Long-term occlusal and soft-tissue profile outcomes after treatment of Class II Division 1 malocclusion with fixed appliances.
ABSTRACT Our objective was to determine which factors were predictive of good long-term outcomes after fixed appliance treatment of Class II Division 1 malocclusion.
Two hundred seven patients with Class II Division 1 malocclusion were examined in early adulthood at a mean of 4.6 years after treatment with fixed appliances. The peer assessment rating index was used to evaluate dental alignment and occlusal relationships. The soft-tissue profile was assessed with the Holdaway angle.
Logistic regression identified 3 pretreatment variables that were predictive of a good facial profile (Holdaway angle) at recall: the lower lip to E-plane distance (P <0.001; smaller distance behind the E-plane means a better outcome), ANB angle (P = 0.001; smaller ANB means a better outcome), and extraction pattern (P = 0.026). Linear regression analysis showed that 2 pretreatment variables were predictive of a favorable PAR score at recall: SNB angle (P = 0.001; larger SNB means a better outcome) and extraction pattern (P = 0.034).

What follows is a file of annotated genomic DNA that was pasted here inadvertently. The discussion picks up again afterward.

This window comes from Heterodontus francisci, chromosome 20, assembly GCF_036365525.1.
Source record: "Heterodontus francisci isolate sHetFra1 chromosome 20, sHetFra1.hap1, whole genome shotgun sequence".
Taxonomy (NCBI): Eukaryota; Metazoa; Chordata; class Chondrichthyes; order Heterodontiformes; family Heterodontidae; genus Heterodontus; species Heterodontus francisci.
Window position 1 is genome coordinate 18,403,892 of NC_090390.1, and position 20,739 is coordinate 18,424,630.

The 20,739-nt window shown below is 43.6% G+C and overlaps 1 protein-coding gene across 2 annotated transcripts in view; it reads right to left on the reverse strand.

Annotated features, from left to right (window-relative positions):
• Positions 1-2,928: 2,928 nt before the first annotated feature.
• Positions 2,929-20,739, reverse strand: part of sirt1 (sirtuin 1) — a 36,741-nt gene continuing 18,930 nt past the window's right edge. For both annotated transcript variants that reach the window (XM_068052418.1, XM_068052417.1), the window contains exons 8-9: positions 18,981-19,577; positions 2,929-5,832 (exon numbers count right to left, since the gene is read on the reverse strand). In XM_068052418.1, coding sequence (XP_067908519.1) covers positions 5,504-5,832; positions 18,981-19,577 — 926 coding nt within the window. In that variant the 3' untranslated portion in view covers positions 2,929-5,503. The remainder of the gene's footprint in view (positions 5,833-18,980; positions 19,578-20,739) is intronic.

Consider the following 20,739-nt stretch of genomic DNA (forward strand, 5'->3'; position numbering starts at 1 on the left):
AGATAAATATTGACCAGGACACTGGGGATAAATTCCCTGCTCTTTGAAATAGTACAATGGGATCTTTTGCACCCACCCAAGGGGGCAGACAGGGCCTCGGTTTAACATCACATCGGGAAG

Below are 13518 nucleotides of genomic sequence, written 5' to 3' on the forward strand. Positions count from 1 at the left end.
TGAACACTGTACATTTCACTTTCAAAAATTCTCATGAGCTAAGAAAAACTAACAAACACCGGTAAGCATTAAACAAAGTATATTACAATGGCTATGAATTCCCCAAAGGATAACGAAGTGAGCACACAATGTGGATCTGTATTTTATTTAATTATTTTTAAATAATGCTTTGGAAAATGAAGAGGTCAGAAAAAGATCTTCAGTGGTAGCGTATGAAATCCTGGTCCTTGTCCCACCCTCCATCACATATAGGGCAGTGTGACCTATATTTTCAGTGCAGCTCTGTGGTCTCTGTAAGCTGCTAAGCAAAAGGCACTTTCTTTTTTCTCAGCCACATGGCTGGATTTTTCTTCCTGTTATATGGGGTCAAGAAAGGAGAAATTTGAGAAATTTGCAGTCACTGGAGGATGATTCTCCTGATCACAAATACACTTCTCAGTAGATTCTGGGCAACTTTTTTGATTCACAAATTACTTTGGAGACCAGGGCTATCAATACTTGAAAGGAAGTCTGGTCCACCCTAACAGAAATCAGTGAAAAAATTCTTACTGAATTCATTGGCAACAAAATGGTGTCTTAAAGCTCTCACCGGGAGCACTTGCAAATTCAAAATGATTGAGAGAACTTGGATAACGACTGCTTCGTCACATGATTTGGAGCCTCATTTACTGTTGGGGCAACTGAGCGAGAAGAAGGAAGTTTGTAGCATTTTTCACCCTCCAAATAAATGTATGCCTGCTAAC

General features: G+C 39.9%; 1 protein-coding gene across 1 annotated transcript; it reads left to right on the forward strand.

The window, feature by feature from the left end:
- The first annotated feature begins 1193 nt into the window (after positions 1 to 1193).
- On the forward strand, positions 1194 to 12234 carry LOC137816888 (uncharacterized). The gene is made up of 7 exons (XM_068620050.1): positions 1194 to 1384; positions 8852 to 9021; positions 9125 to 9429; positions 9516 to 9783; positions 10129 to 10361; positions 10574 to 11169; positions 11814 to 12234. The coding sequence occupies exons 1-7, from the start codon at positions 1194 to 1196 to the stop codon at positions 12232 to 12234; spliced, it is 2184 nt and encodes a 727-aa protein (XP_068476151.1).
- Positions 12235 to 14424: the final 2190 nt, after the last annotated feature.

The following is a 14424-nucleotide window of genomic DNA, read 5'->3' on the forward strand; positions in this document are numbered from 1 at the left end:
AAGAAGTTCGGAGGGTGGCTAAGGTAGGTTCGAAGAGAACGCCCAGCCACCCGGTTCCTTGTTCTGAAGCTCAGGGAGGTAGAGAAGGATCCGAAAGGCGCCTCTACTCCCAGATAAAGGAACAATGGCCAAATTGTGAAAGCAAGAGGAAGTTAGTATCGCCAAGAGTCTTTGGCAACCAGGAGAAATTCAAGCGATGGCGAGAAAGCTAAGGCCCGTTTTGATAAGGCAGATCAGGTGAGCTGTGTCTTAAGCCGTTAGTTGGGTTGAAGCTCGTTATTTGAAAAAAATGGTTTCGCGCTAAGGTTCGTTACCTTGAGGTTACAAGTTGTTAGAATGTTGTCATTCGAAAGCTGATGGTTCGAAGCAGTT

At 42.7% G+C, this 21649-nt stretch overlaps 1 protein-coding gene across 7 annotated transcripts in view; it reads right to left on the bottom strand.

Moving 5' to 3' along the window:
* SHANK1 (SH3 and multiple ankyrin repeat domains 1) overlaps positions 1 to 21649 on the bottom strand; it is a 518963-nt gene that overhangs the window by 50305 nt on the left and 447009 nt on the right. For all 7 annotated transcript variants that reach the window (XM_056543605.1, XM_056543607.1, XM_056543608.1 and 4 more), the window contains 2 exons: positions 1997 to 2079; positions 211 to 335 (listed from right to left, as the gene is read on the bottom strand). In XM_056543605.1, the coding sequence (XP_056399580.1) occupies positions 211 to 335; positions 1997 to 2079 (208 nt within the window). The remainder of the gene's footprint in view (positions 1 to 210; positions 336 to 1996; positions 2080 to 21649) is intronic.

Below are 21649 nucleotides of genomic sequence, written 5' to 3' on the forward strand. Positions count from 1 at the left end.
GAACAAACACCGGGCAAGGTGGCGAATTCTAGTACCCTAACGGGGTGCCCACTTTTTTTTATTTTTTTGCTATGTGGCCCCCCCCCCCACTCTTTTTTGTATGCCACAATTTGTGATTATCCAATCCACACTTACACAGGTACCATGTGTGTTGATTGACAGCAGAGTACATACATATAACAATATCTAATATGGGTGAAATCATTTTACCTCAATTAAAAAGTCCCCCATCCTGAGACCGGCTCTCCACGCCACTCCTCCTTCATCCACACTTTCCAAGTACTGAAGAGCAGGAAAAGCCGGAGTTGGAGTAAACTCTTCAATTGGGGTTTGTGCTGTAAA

Three pretreatment cephalometric measures (lower lip to E-plane distance, ANB angle, and SNB angle) were predictive of the outcome in the treatment of Class II Division 1 malocclusion. The extraction pattern was also found to be a predictor of outcome.
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ABSTRACT: This study investigated the influence of changing lower face vertical proportion on the attractiveness ratings scored by lay people.Ninety-two social science students rated the attractiveness of a series of silhouettes with normal, reduced or increased lower face proportions. The random sequences of 10 images included an image with the Eastman normal lower face height relative to total face height [lower anterior face height/total anterior face height (LAFH/TAFH) of 55 per cent], and images with LAFH/TAFH increased or decreased by up to four standard deviations (SD) from the Eastman norm. All the images had a skeletal Class I antero-posterior (AP) relationship. A duplicate image in each sequence assessed repeatability. The participants scored each image using a 10 point numerical scale and also indicated whether they would seek treatment if the image was their own profile. The profile image with normal vertical facial proportions was rated by the lay people as the most attractive. Attractiveness scores reduced as the vertical facial proportions diverged from the normal value. Images with a reduced lower face proportion were rated as significantly more attractive than the corresponding images with an increased lower face proportion. Images with a reduced lower face proportion were also significantly less likely to be judged as needing treatment than the corresponding images with an increased lower face proportion.The European Journal of Orthodontics 09/2005; 27(4):349-54. · 1.08 Impact Factor